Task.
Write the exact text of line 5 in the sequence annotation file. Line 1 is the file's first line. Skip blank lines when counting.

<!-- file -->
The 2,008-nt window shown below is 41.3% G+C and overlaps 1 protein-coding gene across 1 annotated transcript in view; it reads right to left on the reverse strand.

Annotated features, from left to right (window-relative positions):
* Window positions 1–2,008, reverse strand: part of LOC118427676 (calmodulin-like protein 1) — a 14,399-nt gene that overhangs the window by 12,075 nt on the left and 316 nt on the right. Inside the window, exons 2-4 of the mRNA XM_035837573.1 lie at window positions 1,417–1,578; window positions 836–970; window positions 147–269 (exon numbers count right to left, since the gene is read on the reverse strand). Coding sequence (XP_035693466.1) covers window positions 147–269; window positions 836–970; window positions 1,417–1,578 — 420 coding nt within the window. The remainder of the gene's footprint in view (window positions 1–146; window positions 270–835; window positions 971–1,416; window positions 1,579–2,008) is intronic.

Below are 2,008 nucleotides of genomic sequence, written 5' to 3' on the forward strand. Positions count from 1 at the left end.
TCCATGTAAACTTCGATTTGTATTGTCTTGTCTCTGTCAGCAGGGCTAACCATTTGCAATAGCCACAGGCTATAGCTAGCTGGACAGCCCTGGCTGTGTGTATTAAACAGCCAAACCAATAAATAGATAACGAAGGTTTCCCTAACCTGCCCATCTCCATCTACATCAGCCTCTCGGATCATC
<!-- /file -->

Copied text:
TCCATGTAAACTTCGATTTGTATTGTCTTGTCTCTGTCAGCAGGGCTAACCATTTGCAATAGCCACAGGCTATAGCTAGCTGGACAGCCCTGGCTGTGTGTATTAAACAGCCAAACCAATAAATAGATAACGAAGGTTTCCCTAACCTGCCCATCTCCATCTACATCAGCCTCTCGGATCATC